A decade from now historians will discuss the economic impact of a two-day event that took place on Nov. 15 & 16, 2011 at Rutgers University, which brought together more than 120 minority business leaders, investors and entrepreneurs for the first-ever “Gathering of Angels” summit. The catalytic gathering is destined to be viewed as a turning point in Black American history from a focus on 20th century civil rights battles to 21st century economic engagement.
There were no cries for a government-led solution. No one blamed President Barack Obama for anything. Not a soul called for an act of Congress. This was the stage upon which visionary economic leadership would emerge for Black and urban America. And the stakes were extremely high.
Consider the current economic state of Black America:
All of America’s 1.9 million Black-owned businesses produced revenues totaling less than 1 percent of GDP.
1.8 million of Black-owned businesses are sole proprietors with zero employees.
Black-owned tech startups received just 1 percent of tech investments last year.
Black investors comprise less than 1 percent of the angel risk capital investment space.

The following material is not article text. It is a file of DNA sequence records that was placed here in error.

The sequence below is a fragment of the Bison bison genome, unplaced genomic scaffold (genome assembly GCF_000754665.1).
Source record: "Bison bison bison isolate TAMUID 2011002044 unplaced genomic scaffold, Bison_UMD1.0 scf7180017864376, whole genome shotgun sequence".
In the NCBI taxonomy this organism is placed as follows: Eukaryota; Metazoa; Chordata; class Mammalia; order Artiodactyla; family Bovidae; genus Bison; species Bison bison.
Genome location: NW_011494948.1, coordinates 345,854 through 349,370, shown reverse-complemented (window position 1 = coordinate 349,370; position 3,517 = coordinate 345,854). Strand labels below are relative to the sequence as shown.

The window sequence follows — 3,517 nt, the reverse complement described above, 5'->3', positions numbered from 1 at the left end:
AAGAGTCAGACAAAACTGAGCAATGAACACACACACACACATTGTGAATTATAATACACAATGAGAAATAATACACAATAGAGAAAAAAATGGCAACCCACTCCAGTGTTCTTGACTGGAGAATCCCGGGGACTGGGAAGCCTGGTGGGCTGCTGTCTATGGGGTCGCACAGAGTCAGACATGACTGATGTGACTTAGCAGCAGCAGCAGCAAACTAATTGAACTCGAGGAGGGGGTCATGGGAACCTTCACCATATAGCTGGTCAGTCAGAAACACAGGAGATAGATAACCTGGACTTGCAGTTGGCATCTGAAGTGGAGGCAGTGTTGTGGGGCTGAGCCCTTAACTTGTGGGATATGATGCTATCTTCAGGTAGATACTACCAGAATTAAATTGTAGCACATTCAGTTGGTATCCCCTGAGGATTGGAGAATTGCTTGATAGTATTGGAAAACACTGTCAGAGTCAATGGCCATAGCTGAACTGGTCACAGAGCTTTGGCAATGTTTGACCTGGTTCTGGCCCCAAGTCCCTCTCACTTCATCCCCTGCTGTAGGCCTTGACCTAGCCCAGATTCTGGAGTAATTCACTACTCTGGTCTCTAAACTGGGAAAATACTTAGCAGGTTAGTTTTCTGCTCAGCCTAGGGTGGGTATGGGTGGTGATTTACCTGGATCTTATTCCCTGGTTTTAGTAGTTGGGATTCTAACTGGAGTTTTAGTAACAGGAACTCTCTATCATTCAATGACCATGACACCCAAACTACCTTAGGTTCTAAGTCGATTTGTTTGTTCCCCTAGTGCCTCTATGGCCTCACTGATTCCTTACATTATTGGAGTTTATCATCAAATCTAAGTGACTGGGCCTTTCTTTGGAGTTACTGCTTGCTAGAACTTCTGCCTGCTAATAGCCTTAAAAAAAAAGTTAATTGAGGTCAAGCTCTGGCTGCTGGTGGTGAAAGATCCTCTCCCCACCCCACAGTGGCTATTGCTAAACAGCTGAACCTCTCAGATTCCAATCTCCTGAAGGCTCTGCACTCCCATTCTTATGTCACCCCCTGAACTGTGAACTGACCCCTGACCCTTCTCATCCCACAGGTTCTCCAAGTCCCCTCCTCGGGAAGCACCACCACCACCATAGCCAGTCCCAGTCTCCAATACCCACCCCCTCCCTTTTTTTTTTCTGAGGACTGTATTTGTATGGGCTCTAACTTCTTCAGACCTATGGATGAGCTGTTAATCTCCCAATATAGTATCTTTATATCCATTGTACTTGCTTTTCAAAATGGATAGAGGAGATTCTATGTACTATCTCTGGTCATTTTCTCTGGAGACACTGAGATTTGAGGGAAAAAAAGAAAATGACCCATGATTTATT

In America’s 21st century knowledge-based, tech-driven global innovation economy, these stats are devastating. Consider also the fact that such stats were compiled from 2007 government data before the economic collapse. Consider also the Kauffman Foundation proclaims that all net new job growth since 1980 is the result of companies five years old and younger. These fast-growing startups are fueled by risk capital investments.
Question: If Black Americans are neither an appreciable amount of the high growth and high-tech entrepreneurs funded by risk capital nor an appreciable amount of the risk capital investors betting on high-growth companies, how is job growth generated and wealth created in Black America?
Answer: There is no job growth in Black America. And the median wealth in White America has grown to 20 times the wealth in Black America.
The problem, however, isn’t isolated to Black America. It is a serious national problem when the nation’s “private sector” and federal and state governments have all failed over six decades to invest sufficient resources into ensuring equitable economic opportunities — from the education pipeline to entrepreneurial productivity — for all sectors of society.
America’s Unsustainable Economic Disconnect
The result is significant portions of America are today disconnected from the job growth and wealth creation processes that account for all net new job growth in the nation.
Unfortunately, vast regions of urban America have not benefited from the job growth and wealth creation process.
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